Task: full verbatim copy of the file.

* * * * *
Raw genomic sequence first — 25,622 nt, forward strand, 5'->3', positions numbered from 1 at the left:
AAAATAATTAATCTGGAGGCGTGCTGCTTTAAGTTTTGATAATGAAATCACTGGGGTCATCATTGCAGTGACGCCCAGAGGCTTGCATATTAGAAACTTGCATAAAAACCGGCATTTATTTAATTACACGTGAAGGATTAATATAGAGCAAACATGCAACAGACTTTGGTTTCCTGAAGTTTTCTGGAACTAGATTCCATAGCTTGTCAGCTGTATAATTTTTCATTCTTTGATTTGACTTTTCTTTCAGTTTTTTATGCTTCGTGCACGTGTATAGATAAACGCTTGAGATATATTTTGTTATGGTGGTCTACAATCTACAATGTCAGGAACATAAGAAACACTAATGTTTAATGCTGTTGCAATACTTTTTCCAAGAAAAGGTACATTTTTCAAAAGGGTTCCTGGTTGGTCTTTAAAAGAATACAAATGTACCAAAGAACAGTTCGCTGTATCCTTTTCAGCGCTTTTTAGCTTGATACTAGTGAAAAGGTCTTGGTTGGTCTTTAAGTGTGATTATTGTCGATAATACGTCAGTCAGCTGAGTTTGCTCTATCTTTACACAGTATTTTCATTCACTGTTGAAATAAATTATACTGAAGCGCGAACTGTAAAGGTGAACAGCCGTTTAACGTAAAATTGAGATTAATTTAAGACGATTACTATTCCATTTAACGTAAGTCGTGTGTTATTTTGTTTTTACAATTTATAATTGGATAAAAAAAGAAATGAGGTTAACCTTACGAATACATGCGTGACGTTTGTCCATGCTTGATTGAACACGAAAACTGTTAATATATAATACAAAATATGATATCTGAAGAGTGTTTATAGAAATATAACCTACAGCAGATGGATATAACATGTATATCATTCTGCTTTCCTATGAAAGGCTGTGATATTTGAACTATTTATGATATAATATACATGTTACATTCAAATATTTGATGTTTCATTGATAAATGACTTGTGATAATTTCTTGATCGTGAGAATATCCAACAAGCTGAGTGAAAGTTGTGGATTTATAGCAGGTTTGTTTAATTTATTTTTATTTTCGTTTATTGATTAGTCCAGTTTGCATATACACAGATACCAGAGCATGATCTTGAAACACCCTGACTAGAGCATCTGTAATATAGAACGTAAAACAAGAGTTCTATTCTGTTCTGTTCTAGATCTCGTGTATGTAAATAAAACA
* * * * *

Raw genomic sequence first — 25,622 nt, forward strand, 5'->3', positions numbered from 1 at the left:
AAAATAATTAATCTGGAGGCGTGCTGCTTTAAGTTTTGATAATGAAATCACTGGGGTCATCATTGCAGTGACGCCCAGAGGCTTGCATATTAGAAACTTGCATAAAAACCGGCATTTATTTAATTACACGTGAAGGATTAATATAGAGCAAACATGCAACAGACTTTGGTTTCCTGAAGTTTTCTGGAACTAGATTCCATAGCTTGTCAGCTGTATAATTTTTCATTCTTTGATTTGACTTTTCTTTCAGTTTTTTATGCTTCGTGCACGTGTATAGATAAACGCTTGAGATATATTTTGTTATGGTGGTCTACAATCTACAATGTCAGGAACATAAGAAACACTAATGTTTAATGCTGTTGCAATACTTTTTCCAAGAAAAGGTACATTTTTCAAAAGGGTTCCTGGTTGGTCTTTAAAAGAATACAAATGTACCAAAGAACAGTTCGCTGTATCCTTTTCAGCGCTTTTTAGCTTGATACTAGTGAAAAGGTCTTGGTTGGTCTTTAAGTGTGATTATTGTCGATAATACGTCAGTCAGCTGAGTTTGCTCTATCTTTACACAGTATTTTCATTCACTGTTGAAATAAATTATACTGAAGCGCGAACTGTAAAGGTGAACAGCCGTTTAACGTAAAATTGAGATTAATTTAAGACGATTACTATTCCATTTAACGTAAGTCGTGTGTTATTTTGTTTTTACAATTTATAATTGGATAAAAAAAGAAATGAGGTTAACCTTACGAATACATGCGTGACGTTTGTCCATGCTTGATTGAACACGAAAACTGTTAATATATAATACAAAATATGATATCTGAAGAGTGTTTATAGAAATATAACCTACAGCAGATGGATATAACATGTATATCATTCTGCTTTCCTATGAAAGGCTGTGATATTTGAACTATTTATGATATAATATACATGTTACATTCAAATATTTGATGTTTCATTGATAAATGACTTGTGATAATTTCTTGATCGTGAGAATATCCAACAAGCTGAGTGAAAGTTGTGGATTTATAGCAGGTTTGTTTAATTTATTTTTATTTTCGTTTATTGATTAGTCCAGTTTGCATATACACAGATACCAGAGCATGATCTTGAAACACCCTGACTAGAGCATCTGTAATATAGAACGTAAAACAAGAGTTCTATTCTGTTCTGTTCTAGATCTCGTGTATGTAAATAAAACA